Stefano Kaburu

I am a trained primatologist with research interests spanning from Anthropology to Psychology and Neurosciences.  I am largely interested in primate social behaviour: for my PhD, I explored the strategies and social factors behind grooming reciprocity in two wild chimpanzee communities, Sonso (Budongo, Uganda) and M-group (Mahale, Tanzania), as a model to understand the evolution of cooperation in social animals.

I joined McCowan lab in January 2016 in order to explore human-macaque interactions in Shimla (Northern India). This study is part of a broader NSF-funded multi-site project whose main goal is the investigation of human-macaque conflict dynamics across different field sites in Malaysia and India, involving a variety of macaque species with different social styles and living under different environments.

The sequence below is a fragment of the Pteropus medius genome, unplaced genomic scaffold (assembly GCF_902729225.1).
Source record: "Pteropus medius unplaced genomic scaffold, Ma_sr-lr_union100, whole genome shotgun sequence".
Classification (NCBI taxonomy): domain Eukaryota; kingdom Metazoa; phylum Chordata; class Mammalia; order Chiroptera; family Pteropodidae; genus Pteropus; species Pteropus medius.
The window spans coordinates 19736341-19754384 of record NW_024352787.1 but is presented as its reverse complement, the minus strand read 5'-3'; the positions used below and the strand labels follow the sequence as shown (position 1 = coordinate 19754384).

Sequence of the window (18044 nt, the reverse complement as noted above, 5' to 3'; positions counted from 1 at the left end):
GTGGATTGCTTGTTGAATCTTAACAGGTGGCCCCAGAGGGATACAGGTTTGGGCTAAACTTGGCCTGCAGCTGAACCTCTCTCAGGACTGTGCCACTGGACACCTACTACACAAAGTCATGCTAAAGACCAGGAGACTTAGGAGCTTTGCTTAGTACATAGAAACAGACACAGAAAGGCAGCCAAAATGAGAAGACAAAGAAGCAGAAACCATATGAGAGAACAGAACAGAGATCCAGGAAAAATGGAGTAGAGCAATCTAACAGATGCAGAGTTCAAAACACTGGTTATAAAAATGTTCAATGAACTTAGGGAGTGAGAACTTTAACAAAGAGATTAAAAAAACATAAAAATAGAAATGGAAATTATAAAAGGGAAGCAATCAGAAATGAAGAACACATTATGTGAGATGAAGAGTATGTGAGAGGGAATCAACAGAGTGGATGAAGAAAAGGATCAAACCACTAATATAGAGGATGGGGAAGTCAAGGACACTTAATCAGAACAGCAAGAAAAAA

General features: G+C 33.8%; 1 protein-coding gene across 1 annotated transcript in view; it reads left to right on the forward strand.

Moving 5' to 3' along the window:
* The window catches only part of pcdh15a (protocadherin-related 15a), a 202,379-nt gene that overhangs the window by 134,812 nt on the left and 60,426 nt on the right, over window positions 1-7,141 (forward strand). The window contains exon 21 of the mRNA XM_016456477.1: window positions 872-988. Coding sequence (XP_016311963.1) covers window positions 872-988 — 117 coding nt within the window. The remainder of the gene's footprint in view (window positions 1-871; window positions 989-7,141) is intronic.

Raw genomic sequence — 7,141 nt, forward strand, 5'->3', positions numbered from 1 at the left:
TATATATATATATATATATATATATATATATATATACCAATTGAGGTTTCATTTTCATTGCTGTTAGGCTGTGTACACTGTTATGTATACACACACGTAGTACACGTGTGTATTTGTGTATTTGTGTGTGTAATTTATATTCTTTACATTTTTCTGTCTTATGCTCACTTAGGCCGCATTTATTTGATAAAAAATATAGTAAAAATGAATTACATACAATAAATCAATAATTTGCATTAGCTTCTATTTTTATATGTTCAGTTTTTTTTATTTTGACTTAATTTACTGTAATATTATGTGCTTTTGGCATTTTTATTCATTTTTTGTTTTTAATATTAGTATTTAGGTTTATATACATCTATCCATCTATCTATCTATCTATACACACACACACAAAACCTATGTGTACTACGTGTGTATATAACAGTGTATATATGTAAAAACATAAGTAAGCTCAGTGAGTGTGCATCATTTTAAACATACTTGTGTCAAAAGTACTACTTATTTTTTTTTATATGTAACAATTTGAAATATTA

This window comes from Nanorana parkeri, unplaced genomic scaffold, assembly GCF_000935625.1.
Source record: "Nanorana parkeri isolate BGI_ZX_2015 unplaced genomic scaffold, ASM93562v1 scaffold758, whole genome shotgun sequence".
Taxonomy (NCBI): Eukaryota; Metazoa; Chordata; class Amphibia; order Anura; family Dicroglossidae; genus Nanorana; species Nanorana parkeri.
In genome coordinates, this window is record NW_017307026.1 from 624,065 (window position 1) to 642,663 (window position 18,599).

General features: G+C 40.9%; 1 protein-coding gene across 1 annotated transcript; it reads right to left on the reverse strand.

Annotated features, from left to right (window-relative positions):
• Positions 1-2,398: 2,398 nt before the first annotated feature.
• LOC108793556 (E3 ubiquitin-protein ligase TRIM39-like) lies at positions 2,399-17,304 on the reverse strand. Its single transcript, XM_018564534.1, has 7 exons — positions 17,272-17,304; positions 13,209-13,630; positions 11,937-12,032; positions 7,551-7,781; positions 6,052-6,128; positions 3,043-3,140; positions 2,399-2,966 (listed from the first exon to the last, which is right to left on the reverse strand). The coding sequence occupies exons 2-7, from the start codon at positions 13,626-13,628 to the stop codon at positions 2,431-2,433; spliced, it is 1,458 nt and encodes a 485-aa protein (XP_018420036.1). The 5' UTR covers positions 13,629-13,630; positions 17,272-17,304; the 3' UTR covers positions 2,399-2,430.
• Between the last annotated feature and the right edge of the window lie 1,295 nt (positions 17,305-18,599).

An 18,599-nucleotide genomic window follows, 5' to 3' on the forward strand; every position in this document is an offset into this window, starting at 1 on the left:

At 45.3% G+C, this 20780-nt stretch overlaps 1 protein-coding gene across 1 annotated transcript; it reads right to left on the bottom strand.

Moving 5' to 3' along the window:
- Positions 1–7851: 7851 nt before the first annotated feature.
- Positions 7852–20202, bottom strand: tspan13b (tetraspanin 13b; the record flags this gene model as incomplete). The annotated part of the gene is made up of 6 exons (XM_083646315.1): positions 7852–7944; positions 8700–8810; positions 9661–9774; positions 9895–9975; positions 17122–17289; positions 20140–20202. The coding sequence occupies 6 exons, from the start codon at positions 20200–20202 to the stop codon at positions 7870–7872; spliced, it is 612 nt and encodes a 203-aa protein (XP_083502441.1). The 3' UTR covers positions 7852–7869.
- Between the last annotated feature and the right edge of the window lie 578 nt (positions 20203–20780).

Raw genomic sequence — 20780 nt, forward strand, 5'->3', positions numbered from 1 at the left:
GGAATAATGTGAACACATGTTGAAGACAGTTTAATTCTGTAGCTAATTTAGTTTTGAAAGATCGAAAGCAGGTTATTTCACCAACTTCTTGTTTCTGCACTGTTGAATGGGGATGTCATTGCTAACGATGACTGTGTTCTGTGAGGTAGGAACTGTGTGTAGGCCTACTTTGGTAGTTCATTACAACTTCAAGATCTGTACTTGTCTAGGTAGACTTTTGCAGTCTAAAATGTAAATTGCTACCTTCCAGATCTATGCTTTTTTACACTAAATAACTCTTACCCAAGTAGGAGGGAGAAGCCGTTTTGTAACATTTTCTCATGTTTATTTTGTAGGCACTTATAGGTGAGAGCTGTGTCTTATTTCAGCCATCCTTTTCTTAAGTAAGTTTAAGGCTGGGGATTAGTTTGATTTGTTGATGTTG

Kaburu, S.S.K. & Newton-Fisher, N.E. (2016). Bystanders, parcelling, and an absence of trust in the grooming interactions of wild chimpanzees. Scientific Reports, 6, 20634.

Kaburu, S.S.K. & Newton-Fisher, N.E. (2015). Trading or coercion? Variation in male mating strategies between two communities of East African chimpanzees. Behavioral Ecology and Sociobiology, 69: 1039-1052.

Kaburu, S.S.K. & Newton-Fisher, N.E. (2015). Egalitarian despots: hierarchy steepness, reciprocity and the grooming-trade model in wild chimpanzees, Pan troglodytes. Animal Behaviour, 99: 61-71

Kaburu, S.S.K. & Newton-Fisher, N.E. (2013) Social instability raises the stakes during social grooming among wild male chimpanzees. Animal Behaviour, 86 (3): 519-527